But I digress. Sliceline manages to get $8 million in funding, which Duncan casually reveals while Richard is trying to convince the CEO of Optimoji to let him acquire her failing company. She has 30 programmers, and Richard only needs 12, but she’s a stickler for keeping her crew intact. The deal is almost set before Duncan and his big mouth shows up. Optimoji decides to go with Duncan, leaving Richard high and dry.

Meanwhile, Gavin has own staffing problems. The 63 coders he usurped from Richard are only interested in doing the decentralized internet protocol that PP:TNG represents. They all agree that the Hooli Box will become obsolete once Richard succeeds. Gavin curses everyone out before rehiring a blast from the past: Patrice, the outspoken board member Gavin fired in “The Uptick” is back. And she apparently hasn’t learned her lesson about giving Gavin upsetting fact checks. When a board member suggests that Gavin pivot from the Hooli Box to a new, sexier product, Gavin reminds everyone of the previous Hooli products he used as pivot points. “But they were all failures,” says Patrice, sealing her employment doom yet again.

There is a bright spot for Gavin in this episode: Presales of Hooli upgrade product Box 2: Electric Boxaloo have gone through the roof, proving that PP:TNG might not be the threat to Hooli’s business model that Richard thinks it will be. That is, if Richard can get the programmers he needs to build his platform.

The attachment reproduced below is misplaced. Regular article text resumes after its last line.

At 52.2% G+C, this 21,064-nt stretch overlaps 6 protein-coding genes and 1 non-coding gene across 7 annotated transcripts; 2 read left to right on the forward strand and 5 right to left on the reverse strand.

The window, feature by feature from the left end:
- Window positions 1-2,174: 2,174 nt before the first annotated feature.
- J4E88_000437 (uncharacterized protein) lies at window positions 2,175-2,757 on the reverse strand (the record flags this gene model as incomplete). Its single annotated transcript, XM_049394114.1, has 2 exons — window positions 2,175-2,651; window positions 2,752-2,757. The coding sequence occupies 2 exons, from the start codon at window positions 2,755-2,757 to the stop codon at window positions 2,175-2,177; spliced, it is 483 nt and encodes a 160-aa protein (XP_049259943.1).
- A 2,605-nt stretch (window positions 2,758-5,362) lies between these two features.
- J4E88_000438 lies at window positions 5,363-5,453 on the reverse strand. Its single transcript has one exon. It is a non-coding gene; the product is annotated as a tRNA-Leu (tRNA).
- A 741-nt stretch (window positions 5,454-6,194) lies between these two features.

Of course, Richard gets his new employees, and how he does it proves that he’s learned some things from his tour of his Gavin-like dark side last season. After cursing out Duncan at the Sliceline office, and telling all his employees to have sex with themselves, Richard discovers that Sliceline’s business model is mathematically unsound. They order $10 pizzas from Domino’s, rebox them in a $4 box, and sell them on the app for $9. Sliceline is losing $5 per pizza. So, Richard orders enough pizzas to bankrupt them, which allows him to take over Sliceline and its acquisition Optimoji. This gives him 50 programmers. Richard pulls this off while in the presence of both Duncan and Kyra, the Optimoji CEO — a dickish move to be sure, but I’m giving him a pass on this one. It is badass!

Speaking of badasses, Professional Badass Laurie Bream makes a brief appearance here to approve Richard’s dastardly acquisition. “This woman got pregnant just to prove she could do so without missing a day of work,” Monica tells Richard. Laurie goes one better: She shows up to sign Richard’s papers just hours after she has given birth by induced labor. Richard should just let her whip Gavin’s ass. But I guess the series would end a lot quicker.

By the way, Richard’s tough act is short-lived. When faced with having to address his new gaggle of employees, he nervously pukes up his lunch. Looks like the old Richard Hendricks is back. I’m back too, for my fifth go-round as your humble recapper. Readers, place your bets. I say Richard becomes head of Hooli by the end of this season.

Silicon Valley Premiere Recap: Mo’ Money, Mo’ Programmers